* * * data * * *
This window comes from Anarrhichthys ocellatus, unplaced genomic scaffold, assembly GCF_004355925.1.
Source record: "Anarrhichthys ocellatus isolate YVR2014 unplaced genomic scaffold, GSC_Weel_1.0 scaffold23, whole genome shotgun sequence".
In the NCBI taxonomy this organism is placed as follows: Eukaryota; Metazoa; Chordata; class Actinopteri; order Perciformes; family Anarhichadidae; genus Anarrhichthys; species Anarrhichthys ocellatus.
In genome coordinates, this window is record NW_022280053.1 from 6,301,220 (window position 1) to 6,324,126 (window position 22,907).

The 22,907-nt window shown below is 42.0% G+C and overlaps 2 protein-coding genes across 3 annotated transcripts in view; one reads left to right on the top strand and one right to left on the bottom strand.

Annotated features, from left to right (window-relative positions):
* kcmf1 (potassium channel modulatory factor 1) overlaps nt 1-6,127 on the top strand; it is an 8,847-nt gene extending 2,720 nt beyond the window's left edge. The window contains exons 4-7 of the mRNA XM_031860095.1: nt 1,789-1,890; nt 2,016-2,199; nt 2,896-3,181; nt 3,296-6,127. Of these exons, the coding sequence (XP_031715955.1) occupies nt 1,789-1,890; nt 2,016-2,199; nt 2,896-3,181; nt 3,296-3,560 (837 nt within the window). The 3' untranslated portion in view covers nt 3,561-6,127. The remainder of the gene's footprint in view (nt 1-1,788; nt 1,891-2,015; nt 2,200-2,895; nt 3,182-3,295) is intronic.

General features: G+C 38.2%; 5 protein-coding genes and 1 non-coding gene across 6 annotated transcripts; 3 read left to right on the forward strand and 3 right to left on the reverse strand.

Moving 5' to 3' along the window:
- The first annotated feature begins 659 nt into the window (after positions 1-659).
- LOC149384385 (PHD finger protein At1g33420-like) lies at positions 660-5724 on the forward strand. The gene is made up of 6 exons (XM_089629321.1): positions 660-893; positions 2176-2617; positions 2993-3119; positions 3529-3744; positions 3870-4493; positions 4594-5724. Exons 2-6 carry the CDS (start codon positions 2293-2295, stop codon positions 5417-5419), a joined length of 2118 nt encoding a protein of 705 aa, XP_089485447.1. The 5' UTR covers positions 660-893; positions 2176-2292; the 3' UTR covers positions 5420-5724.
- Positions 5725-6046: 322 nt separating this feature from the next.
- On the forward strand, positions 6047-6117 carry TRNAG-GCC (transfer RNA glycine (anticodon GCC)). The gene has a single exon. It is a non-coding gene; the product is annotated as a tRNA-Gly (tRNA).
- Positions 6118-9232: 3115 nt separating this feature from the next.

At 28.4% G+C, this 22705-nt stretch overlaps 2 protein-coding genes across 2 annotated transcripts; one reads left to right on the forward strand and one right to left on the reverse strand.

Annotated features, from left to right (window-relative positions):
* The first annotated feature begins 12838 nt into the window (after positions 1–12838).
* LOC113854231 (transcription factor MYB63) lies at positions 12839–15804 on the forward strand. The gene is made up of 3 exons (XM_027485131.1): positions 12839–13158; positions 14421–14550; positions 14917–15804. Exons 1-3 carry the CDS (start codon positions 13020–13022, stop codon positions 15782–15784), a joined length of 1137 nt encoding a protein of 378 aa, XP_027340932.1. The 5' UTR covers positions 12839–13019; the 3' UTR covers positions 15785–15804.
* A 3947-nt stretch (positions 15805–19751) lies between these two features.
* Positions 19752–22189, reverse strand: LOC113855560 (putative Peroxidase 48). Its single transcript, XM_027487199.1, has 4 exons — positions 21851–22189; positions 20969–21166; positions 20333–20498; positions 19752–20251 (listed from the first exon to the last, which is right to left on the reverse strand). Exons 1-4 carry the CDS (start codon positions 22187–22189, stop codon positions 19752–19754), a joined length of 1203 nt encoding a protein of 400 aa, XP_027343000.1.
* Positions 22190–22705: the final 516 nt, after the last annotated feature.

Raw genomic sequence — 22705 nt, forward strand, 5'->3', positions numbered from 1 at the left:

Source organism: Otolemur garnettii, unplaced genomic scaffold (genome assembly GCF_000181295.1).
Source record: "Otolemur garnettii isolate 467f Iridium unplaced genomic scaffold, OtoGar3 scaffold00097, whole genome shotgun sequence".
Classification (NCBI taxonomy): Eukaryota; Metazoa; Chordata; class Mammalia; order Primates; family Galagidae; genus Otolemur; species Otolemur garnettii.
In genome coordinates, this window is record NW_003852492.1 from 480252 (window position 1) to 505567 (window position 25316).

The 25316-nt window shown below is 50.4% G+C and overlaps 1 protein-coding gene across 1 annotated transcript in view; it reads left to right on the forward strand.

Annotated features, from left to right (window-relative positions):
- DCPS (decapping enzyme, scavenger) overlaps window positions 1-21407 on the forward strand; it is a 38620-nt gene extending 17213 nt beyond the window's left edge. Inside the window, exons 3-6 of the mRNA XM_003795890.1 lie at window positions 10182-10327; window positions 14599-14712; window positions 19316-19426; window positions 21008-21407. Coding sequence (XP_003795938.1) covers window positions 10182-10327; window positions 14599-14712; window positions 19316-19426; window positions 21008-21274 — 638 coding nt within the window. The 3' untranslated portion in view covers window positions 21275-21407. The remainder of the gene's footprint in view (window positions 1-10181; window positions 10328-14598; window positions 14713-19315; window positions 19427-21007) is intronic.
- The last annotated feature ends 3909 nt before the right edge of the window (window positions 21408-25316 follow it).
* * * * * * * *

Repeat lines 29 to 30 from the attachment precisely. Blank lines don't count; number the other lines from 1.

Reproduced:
- DCPS (decapping enzyme, scavenger) overlaps window positions 1-21407 on the forward strand; it is a 38620-nt gene extending 17213 nt beyond the window's left edge. Inside the window, exons 3-6 of the mRNA XM_003795890.1 lie at window positions 10182-10327; window positions 14599-14712; window positions 19316-19426; window positions 21008-21407. Coding sequence (XP_003795938.1) covers window positions 10182-10327; window positions 14599-14712; window positions 19316-19426; window positions 21008-21274 — 638 coding nt within the window. The 3' untranslated portion in view covers window positions 21275-21407. The remainder of the gene's footprint in view (window positions 1-10181; window positions 10328-14598; window positions 14713-19315; window positions 19427-21007) is intronic.
- The last annotated feature ends 3909 nt before the right edge of the window (window positions 21408-25316 follow it).